ties to the land and each other, March 28 to April 16. Night Governess,

world premiere of Polly Pen’s comic thriller about a genteel governess

who craftily manipulates her employers for her own mysterious aims,

May 2 to 21.

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New Jersey Shakespeare Festival

New Jersey Shakespeare Festival, F.M. Kirby Theater, Drew

University, Madison, 973-408-5600. $20 to $38.

Enter the Guardsman, Dana Reeve stars in the American

premiere of a musical based on a frothy comedy by Ferenc Molnar, continues

to October 3. Romeo and Juliet, the Shakespeare tragedy directed

by Bonnie Monte, October 26 to November 21. A Child’s Christmas

in Wales , for the holidays, a stage adaptation of the beloved Dylan

Thomas story, November 30 to December 23.

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Off-Broadstreet Theater

Off-Broadstreet Theater, 5 South Greenwood Avenue, Hopewell,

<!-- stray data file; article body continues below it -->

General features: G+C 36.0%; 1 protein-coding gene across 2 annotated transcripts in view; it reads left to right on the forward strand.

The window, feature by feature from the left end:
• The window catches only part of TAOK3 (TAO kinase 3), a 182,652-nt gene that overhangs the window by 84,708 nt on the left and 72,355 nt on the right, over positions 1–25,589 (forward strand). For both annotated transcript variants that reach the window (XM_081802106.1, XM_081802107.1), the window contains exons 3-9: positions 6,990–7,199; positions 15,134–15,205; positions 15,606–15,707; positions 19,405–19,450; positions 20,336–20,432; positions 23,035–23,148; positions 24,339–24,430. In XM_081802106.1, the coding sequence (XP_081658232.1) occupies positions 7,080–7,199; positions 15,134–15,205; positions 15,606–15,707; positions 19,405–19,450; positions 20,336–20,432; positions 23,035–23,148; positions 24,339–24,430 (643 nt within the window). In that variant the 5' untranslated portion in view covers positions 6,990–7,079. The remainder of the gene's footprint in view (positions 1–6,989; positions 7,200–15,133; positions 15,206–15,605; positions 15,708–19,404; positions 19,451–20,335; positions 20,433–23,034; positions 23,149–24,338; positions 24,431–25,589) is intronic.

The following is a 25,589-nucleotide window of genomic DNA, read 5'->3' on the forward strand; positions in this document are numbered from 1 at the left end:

609-466-2766. Dessert theater, Fridays through Sundays. $20.50 & $22.

The Odd Couple, Neil Simon’s comedy about two best friends

who become roommates, September 10 through October 16. Cheatin’

Hearts, Country musical about three women who try their wings as

the singing group, Daddy’s Girls, October 22, through December 4.

Abie’s Irish Rose, a Jewish son brings home an Irish bride and

a comic war ensues, December 10 through January 22. Triumph of

Love, a musical adaptation of the classic Marivaux comedy about

a princess who disguises herself as a young man to enter the palace

of an exiled prince she has admired from afar, January 29 through

March 11. Finger Painting In A Murphy Bed, romantic comedy about

a secretarial temp torn between caring for her young brother and accepting

a date with a young executive, March 17 to April 22.

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Paper Mill Playhouse

Paper Mill Playhouse, Brookside Drive, Millburn, 973-376-4343.

Mame, Jerry Herman’s musical comedy, starring Christine